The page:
Resolving an issue of first impression, SCOW has decided that a defendant may forfeit his constitutional right to testify by stating an intent to bring up irrelevant matters or by engaging in conduct incompatible with the assertion of that right. Also, the erroneous denial of the right to testify is subject to a harmless error analysis–even where the record shows the defendant would testify to both relevant and irrelevant matters.
This is a 1st-degree homicide case, and Anthony, who is African-American, claimed self-defense. He wanted the jury to know that Milwaukee is one of the most racist cities in the country and that in 1966 he had been wrongfully convicted based on his race. The trial judge deemed this evidence irrelevant and repeatedly explained why he would not let it in. “With each explanation, Anthony became more agitated, to the point where additional sheriff’s deputies were called into the courtroom (a total of eight were present).” Slip op. ¶5. Ultimately, the judge held that Anthony had forfeited his right to testify. This occurred before Anthony ever took the stand and before he actually became disruptive. His lawyer objected and explained what Anthony would say to show that he killed the victim in self-defense. Slip op. ¶31.
A defendant may, of course, “waive” his right to testify, but this case holds that he may also forfeit it if it seems likely he will engage in disruptive conduct. Slip op. ¶56. SCOW predicts that SCOTUS will agree on this point based on Illinois v. Allen, 397 U.S. 337 (1970), which holds that a criminal defendant may forfeit his right to be present at trial by misbehaving. Slip op. ¶60.
Waiver is the intentional relinquishment of a known right. State v. Soto, 2012 WI 93, ¶37, 343 Wis. 2d 43, 817 N.W.2d 848. Forfeiture, in contrast, involves either failing to assert a right or doing something incompatible with the assertion of the right. State v. Vaughn, 2012 WI App 129, 344 Wis. 2d 764, 823 N.W.2d 543.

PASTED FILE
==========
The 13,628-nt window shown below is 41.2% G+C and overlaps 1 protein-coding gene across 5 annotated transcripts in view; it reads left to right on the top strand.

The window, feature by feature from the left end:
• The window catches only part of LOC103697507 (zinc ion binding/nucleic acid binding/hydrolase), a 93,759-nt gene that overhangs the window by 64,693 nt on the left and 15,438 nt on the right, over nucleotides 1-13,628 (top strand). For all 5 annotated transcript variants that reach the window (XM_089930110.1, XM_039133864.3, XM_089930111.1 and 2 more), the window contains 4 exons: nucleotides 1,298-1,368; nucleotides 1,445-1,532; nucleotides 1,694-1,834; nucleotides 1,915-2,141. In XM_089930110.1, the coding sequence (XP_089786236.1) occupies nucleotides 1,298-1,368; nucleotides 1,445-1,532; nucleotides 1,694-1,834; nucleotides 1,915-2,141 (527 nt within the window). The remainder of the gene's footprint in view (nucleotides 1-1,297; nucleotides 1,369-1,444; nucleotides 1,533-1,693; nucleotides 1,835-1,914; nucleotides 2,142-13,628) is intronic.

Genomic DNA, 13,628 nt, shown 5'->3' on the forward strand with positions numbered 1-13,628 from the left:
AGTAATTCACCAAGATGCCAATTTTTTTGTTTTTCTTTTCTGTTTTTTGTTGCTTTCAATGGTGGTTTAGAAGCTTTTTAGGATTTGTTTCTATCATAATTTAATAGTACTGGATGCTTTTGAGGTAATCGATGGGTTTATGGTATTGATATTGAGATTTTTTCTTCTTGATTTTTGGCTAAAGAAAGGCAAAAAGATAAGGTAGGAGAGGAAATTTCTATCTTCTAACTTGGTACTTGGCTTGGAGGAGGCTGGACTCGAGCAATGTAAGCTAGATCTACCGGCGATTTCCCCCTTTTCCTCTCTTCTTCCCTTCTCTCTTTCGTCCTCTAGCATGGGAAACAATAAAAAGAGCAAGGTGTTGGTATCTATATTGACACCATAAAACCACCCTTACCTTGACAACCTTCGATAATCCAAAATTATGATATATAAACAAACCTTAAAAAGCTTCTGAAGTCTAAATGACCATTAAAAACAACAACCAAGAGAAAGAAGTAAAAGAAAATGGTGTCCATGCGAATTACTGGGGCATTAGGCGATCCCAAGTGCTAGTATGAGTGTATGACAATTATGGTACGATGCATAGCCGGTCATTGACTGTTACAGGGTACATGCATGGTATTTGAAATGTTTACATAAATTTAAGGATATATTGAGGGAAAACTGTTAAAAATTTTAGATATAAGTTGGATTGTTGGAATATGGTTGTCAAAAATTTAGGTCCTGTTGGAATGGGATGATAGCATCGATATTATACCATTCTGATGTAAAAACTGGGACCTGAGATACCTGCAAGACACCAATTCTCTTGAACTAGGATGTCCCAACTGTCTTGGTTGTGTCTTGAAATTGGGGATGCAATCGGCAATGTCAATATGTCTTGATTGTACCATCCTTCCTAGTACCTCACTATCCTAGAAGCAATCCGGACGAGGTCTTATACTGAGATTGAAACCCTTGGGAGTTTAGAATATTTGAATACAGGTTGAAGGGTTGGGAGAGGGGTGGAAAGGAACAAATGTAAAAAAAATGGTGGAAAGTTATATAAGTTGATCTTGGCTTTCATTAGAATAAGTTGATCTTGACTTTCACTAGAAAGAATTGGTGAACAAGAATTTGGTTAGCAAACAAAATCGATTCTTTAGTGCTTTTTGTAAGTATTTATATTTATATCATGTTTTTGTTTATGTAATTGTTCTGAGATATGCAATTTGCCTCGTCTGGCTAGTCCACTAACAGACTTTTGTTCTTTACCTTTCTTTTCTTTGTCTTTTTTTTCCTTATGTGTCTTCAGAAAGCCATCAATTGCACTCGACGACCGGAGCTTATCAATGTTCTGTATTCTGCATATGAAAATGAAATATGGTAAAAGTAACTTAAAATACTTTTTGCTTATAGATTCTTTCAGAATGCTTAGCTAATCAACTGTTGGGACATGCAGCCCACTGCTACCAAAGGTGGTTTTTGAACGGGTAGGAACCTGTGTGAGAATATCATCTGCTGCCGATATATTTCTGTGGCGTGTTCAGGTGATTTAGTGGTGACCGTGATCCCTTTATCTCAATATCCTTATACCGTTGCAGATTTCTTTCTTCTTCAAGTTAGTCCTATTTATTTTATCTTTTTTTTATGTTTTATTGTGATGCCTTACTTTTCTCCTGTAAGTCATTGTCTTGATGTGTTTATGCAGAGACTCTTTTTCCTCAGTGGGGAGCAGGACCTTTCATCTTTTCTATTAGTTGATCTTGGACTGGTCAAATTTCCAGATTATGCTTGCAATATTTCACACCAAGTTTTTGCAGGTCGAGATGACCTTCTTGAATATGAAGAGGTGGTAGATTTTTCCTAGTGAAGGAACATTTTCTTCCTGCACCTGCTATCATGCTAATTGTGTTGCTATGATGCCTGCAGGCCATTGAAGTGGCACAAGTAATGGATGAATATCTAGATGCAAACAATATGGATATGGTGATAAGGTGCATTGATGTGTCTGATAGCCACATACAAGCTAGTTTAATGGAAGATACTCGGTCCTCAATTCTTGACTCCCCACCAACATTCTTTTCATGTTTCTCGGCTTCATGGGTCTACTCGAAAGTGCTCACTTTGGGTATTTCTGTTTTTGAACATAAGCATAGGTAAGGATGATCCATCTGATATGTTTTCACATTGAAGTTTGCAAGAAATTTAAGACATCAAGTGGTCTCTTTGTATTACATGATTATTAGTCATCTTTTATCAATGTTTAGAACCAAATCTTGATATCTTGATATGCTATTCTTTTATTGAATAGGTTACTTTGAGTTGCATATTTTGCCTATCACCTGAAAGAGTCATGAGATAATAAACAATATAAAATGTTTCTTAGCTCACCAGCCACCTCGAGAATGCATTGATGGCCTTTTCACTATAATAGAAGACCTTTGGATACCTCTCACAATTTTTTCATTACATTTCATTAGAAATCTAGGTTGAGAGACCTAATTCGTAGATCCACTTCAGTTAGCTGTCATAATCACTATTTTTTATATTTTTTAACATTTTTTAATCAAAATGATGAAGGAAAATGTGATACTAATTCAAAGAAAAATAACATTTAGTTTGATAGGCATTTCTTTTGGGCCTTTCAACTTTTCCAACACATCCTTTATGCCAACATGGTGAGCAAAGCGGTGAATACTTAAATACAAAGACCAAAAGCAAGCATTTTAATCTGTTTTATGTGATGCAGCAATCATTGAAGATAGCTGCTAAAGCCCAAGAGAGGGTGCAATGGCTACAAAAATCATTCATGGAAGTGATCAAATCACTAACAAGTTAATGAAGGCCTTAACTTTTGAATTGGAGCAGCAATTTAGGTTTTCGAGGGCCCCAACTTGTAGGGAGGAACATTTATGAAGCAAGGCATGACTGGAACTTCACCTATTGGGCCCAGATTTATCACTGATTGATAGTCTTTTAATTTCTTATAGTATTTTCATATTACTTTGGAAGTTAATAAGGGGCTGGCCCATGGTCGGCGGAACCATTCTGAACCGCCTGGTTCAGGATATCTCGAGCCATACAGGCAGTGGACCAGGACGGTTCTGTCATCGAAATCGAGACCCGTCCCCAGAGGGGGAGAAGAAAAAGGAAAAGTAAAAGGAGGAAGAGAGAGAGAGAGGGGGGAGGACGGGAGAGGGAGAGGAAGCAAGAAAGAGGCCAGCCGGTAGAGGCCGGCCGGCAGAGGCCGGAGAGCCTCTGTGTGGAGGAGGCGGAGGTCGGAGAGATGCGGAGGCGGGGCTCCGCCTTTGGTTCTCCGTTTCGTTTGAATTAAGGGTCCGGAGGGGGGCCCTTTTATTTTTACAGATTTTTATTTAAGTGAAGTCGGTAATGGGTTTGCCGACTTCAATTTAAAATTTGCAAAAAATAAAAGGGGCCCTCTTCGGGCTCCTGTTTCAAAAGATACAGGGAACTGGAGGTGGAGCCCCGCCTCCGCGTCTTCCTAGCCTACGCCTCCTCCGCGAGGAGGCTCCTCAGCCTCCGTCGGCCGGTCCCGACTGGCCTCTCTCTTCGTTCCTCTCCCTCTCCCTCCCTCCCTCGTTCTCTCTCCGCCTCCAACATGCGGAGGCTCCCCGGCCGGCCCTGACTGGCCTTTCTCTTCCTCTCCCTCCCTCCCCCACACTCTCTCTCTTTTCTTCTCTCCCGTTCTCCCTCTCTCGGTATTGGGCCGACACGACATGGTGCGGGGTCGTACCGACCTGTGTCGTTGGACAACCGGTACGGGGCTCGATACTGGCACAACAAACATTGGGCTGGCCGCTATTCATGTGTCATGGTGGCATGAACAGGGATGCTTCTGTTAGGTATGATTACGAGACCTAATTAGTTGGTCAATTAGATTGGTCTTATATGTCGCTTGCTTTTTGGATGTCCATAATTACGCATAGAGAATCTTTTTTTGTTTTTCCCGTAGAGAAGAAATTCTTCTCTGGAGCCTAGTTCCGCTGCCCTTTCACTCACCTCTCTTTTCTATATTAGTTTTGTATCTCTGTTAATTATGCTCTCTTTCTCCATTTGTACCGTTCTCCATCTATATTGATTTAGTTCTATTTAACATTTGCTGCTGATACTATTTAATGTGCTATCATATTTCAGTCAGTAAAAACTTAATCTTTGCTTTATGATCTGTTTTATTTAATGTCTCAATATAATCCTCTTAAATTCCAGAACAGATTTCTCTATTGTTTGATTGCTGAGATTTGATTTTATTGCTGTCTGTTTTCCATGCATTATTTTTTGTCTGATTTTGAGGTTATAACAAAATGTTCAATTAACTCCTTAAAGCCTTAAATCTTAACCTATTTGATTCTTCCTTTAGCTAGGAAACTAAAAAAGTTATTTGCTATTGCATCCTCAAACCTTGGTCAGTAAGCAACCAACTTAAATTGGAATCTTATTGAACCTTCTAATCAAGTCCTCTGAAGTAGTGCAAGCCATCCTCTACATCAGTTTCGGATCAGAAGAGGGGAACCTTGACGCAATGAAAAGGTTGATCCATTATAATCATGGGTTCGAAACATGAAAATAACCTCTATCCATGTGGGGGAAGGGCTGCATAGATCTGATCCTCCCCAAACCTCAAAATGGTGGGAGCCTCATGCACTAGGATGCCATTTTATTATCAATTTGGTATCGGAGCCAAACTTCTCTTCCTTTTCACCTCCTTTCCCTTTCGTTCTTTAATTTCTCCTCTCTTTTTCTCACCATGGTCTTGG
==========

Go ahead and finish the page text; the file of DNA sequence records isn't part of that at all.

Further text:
Here, Anthony allegedly forfeited his right to testify based for 2 reasons. According to SCOW:
It is clear from our review of the record that Anthony’s proposed testimony likely would have confused or misled the jury, thereby presenting an obstacle to the ascertainment of truth. As the circuit court acknowledged, the jury had “a difficult decision to make,” and irrelevant matters such as Anthony’s alleged wrongful conviction; Anthony’s status as an African-American male; Anthony’s religious beliefs; and Anthony’s memories “all the way back to when [he] was five years old” would not have helped the jury make its decision. Slip op. ¶77.
The circuit court observed that Anthony was “quite animated” when insisting to testify to irrelevant matters, i.e., he was “speaking very forcefully” with “a good deal of anger in his voice.” The circuit court noted how “enraged” and “tensely coiled” Anthony became and “how close he seemed to a breaking point.” Based on Anthony’s demeanor, the circuit court expressed concern that Anthony would cause “a ruckus on the stand” and pose a threat to the security of the jury. Slip op. ¶81.
Postconviction, Anthony argued that the court should have considered less drastic measures, like allowing him to testify and then instructing the jury to ignore the irrelevant parts. But the circuit court held, and SCOW agreed, that the instruction could have provoked an outburst from Anthony. It was thus better to prohibit him from testifying at all. Slip op. ¶89.
No doubt SCOW felt comfortable denying Anthony the right to testify altogether (thus excluding all evidence of self-defense) because it was pretty convinced of his guilt. Following State v. Nelson, 2014 WI 70, 355 Wis. 2d 722, 849 N.W.2d 317, it reconfirmed that a trial court’s violation of a defendant’s right to testify is not structural error. It is subject to a harmless error analysis–even where the defendant plans to testify that he acted in self-defense and no other witness can provide that testimony. Why? According to SCOW:
[T]he evidence of Anthony’s guilt was substantial. The majority of evidence presented at trial contradicted Anthony’s self-defense theory, thereby contributing to the overall strength of the State’s case. The gruesome nature and extent of S.J.’s injuries completely undermine Anthony’s claim of self-defense. Moreover, at least three witnesses testified that Anthony threatened to kill S.J. with an ice pick, either on the day in question or two days earlier. In addition, one witness testified that Anthony admitted to stabbing S.J. “forty to fifty times” because he thought S.J. was cheating on him, not because he was acting in self-defense. The evidence also showed that S.J. was a sickly woman who suffered from rheumatoid arthritis, particularly in the hands, and that she was likely incapable of holding a knife. Slip op¶89.
Nelson filed a petition for writ of certiorari on the issue of whether the complete denial of the right to testify is structural error or subject to a harmless error analysis. The petition is pending in SCOTUS. You can see it here.